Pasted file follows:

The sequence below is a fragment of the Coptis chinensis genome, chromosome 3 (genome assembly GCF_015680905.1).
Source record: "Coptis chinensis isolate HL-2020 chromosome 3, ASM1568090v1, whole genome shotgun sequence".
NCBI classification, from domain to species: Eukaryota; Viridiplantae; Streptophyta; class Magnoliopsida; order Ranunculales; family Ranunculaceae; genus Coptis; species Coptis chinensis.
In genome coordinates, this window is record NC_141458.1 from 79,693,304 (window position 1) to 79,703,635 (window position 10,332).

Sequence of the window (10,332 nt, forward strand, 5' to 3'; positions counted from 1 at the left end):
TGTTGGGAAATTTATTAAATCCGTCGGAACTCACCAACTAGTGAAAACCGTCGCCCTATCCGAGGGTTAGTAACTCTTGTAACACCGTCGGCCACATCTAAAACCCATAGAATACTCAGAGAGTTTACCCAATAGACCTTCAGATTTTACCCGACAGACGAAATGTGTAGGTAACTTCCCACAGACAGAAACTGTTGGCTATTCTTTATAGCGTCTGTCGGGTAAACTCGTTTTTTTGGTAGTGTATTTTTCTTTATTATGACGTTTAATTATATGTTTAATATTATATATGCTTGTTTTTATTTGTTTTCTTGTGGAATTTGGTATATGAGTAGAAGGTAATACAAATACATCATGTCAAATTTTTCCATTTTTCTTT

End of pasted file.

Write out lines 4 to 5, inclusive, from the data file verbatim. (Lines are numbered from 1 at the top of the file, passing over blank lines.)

In genome coordinates, this window is record NC_141458.1 from 79,693,304 (window position 1) to 79,703,635 (window position 10,332).

Sequence of the window (10,332 nt, forward strand, 5' to 3'; positions counted from 1 at the left end):